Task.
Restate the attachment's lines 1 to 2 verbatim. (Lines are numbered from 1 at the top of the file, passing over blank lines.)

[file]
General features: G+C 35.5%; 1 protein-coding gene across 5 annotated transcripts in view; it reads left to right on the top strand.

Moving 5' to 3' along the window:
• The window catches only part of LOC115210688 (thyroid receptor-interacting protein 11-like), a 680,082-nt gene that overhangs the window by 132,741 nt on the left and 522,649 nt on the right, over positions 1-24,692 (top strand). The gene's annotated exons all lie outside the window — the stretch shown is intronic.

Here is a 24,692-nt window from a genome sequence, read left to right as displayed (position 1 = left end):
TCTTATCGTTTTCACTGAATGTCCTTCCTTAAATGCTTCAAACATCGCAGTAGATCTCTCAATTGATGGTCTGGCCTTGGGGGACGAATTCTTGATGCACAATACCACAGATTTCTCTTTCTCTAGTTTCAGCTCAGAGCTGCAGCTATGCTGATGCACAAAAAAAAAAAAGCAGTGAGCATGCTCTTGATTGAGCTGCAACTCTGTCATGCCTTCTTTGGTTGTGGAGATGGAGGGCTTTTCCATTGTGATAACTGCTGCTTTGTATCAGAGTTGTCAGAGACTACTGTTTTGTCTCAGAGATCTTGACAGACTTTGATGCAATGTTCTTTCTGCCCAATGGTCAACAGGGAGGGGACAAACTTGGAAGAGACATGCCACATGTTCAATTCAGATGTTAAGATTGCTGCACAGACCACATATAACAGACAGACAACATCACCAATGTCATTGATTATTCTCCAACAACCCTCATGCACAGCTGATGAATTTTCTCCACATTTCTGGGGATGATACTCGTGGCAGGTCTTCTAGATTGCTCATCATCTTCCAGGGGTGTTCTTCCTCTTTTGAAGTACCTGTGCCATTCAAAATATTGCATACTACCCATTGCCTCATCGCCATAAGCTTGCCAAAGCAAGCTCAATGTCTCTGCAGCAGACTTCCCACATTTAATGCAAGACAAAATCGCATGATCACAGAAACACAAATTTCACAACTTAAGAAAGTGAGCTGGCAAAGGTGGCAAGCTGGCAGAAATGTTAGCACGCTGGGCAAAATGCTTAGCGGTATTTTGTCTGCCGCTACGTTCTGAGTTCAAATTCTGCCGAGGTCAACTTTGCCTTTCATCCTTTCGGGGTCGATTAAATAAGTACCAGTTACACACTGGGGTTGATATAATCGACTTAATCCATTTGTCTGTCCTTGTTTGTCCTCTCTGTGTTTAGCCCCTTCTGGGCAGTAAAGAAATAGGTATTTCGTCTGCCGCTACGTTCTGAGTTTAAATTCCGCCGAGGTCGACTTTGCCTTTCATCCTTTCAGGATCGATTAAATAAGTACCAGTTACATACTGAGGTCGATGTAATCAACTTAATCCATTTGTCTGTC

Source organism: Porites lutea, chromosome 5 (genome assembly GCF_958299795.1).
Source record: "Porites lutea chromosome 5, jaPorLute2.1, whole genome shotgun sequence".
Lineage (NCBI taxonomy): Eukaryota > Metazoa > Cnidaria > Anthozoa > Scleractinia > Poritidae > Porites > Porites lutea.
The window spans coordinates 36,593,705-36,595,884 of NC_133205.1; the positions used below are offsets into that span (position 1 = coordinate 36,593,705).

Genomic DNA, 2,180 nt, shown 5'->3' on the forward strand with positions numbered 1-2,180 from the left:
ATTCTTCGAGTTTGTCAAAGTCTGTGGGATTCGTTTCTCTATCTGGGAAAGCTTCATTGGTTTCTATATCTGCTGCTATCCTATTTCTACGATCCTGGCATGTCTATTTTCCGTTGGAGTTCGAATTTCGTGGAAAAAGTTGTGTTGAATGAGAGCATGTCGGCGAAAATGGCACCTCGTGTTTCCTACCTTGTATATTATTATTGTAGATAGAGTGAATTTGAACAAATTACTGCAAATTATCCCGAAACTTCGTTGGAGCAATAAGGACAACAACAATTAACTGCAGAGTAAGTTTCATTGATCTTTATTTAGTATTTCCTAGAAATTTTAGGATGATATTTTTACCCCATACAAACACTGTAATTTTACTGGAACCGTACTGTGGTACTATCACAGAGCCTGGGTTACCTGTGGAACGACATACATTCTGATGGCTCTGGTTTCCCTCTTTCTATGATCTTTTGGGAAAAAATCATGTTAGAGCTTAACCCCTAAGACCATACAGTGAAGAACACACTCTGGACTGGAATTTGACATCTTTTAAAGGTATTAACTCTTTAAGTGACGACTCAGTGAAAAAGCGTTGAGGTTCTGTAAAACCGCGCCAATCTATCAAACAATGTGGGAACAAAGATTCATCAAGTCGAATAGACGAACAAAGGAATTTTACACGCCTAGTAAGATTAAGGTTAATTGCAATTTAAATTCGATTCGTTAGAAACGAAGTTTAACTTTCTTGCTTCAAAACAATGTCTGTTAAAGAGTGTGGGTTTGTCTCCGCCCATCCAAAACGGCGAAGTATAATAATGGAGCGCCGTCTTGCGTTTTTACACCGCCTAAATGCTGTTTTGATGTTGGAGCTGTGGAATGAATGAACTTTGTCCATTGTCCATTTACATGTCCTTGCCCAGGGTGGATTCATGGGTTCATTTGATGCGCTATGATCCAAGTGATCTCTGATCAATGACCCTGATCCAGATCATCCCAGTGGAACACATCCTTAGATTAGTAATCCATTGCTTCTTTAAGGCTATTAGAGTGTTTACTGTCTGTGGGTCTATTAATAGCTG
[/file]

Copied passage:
General features: G+C 35.5%; 1 protein-coding gene across 5 annotated transcripts in view; it reads left to right on the top strand.

Moving 5' to 3' along the window: